UJIA PR man attacked in boycott row

By Simon Rocker, July 26, 2012
Joe Millis

Joe Millis

Joe Millis, the UJIA’s new public relations and communications manager, has defended his Zionist credentials after calls for his dismissal by one of the most widely-read Israeli columnists, who accused him of a being an “extremist critic of Israel”.

Writing in the Jerusalem Post, Isi Leibler, the Israel-based former leader of Australian Jewry, demanded that Mr Millis be dismissed from the job he took up last month.
Mr Millis was attacked for having called in blogs and tweets for a boycott of Israeli goods from the settlements, and for referring to Israel as being no better than Iran and Syria.

Decrying the appointment as “despicable,” Mr Leibler said Mr Millis was “a far-left extremist who has publicly called for a boycott of goods from Israeli settlements”.

Mr Leibler coupled the call with an attack on UJIA chairman Mick Davis over his views on Israel, demanding that he “apologise to the Jewish community or resign or, better still, do both”.
The column was followed up on Twitter, with earlier tweets written by Mr Millis being circulated, in which he said that Israel had decided to be the new South Africa and resembled Hamas in using settlements as a “human shield”.

But Mr Millis, who is a former foreign editor of both the Jewish Chronicle and Jewish News and represents Bromley Reform Synagogue on the Board of Deputies, said that his views on boycott had changed over the past year.

In a statement circulated to UJIA supporters, Mr Millis responded that he was “not now nor have I ever been ‘anti-Israel’ or ‘far left’.

“I wear my Israeli citizenship as a badge of honour. I am a Zionist and proud to be such.” He also stressed, contrary to Mr Leibler’s claims, that he was not “a spokesman for UJIA”.

Mr Millis said that he was proud to have been in the Israeli army, serving in a combat unit. He was educating his children “to love Israel and Zionism” and took them often to visit their family there.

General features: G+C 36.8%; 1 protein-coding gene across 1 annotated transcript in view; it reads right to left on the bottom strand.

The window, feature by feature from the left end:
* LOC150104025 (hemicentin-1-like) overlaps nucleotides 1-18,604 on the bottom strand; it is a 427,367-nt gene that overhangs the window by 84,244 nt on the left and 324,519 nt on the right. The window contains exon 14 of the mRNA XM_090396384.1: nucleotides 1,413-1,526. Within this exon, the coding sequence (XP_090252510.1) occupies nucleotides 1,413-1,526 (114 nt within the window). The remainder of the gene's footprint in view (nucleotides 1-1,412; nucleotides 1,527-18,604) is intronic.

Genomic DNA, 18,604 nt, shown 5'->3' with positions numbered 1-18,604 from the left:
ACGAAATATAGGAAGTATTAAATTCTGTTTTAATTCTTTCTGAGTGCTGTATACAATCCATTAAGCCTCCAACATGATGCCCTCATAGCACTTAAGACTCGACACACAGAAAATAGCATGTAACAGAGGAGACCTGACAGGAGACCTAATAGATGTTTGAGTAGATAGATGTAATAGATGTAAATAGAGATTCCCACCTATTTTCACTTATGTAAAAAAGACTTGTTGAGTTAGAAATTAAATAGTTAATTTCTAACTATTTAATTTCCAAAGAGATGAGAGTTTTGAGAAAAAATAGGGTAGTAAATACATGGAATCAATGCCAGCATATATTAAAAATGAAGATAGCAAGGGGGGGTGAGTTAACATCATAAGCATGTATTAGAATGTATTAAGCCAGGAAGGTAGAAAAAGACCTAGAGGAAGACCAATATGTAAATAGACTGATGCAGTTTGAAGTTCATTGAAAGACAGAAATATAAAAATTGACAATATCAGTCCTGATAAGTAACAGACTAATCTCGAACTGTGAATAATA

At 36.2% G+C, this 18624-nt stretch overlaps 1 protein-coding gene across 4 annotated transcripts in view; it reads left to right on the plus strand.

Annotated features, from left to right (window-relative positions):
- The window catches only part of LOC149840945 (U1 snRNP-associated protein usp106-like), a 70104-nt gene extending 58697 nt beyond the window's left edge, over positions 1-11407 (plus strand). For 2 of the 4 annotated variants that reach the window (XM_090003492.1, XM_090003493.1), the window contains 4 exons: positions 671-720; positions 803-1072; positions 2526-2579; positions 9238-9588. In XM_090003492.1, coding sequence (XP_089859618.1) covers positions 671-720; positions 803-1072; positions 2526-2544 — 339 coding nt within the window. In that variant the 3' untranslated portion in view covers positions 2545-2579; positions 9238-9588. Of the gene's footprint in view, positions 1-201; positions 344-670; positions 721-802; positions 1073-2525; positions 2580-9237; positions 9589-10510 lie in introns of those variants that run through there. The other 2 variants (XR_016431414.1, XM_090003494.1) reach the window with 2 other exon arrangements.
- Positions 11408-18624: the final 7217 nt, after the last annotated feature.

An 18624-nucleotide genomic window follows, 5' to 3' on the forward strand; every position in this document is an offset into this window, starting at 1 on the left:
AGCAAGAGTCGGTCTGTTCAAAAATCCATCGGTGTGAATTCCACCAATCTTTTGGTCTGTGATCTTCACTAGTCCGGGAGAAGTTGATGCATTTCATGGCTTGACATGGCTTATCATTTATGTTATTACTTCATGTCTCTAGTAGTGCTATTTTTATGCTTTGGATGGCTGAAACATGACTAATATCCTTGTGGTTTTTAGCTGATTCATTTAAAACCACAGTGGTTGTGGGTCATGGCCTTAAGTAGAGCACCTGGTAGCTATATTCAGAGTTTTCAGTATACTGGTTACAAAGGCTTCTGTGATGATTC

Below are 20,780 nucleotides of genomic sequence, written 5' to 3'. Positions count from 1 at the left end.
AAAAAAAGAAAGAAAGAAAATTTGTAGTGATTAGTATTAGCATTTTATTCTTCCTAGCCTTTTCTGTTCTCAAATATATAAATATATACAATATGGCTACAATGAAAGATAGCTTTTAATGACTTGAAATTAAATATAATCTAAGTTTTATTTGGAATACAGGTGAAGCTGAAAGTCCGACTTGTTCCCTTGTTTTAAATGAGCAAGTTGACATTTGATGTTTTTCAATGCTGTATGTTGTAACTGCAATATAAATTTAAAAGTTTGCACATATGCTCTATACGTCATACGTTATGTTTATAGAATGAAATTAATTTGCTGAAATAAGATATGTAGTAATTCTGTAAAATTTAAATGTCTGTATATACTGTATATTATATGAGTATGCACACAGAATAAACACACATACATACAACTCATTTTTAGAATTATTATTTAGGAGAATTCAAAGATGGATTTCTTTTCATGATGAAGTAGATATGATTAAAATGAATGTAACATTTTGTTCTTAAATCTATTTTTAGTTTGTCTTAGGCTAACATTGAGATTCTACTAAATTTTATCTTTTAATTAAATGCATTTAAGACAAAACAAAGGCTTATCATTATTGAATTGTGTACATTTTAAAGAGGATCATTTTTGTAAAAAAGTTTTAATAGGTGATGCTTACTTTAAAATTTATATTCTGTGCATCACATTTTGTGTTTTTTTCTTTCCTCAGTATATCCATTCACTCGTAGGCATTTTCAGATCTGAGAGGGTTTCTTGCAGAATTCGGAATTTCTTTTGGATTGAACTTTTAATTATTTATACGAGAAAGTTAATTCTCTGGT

He said he was “totally opposed” to boycott, divestment and sanctions, “even to the targeted version against settlements”. The BDS campaign was “a nasty knee-jerk minority action taken by people who are not interested in peace in the Middle East or the Palestinians whom they purport to support”.

But, in May, he tweeted to Jeremy Newmark, the chief executive of the JLC: “Zionist #BDS is not a boycott of Israel, it helps the fight against our one staters”. He also urged boycott of settlement produce in a JC blog last year.

He also wrote: “Just when people in neighbouring countries are laying down their lives to create democracies, Israel wants to be Iran or Syria lite.”

Mr Millis said that the remark had been taken out of context by Mr Leibler. “As a supporter of Israel,” he explained, “and like many Israelis and Zionists, I said, in context of an extended exchange of comments with other JC bloggers, that I feared that there was a risk that Israel may cease to be a Jewish and democratic state of which we are all justifiably proud, and slide towards the kind of authoritarianism that we see in other Middle Eastern countries, unless a solution to the conflict with the Palestinians is reached.”

Mr Leibler’s assault brought a swift riposte from UJIA and JLC chairman Mick Davis and Board of Deputies president Vivian Wineman in letters to the Jerusalem Post. Mr Davis said that he had not personally been involved in Mr Millis’s appointment, which had been “carried out following due process by senior UJIA professionals”.

In previous clashes, Mr Leibler has excoriated Mr Davis for criticising the Israeli government, while Mr Davis has dismissed Mr Leibler as “that mad Australian”. Mr Wineman, defending the UJIA chairman’s “outstanding record of support for Israel”, wrote: “It is unfortunate… that Leibler finds scandal where there is none. At a time when diaspora communities face growing challenges in the form of attacks on Israel from so many directions, we should not waste energy fighting among ourselves.”

Last updated: 10:39am, December 13 2012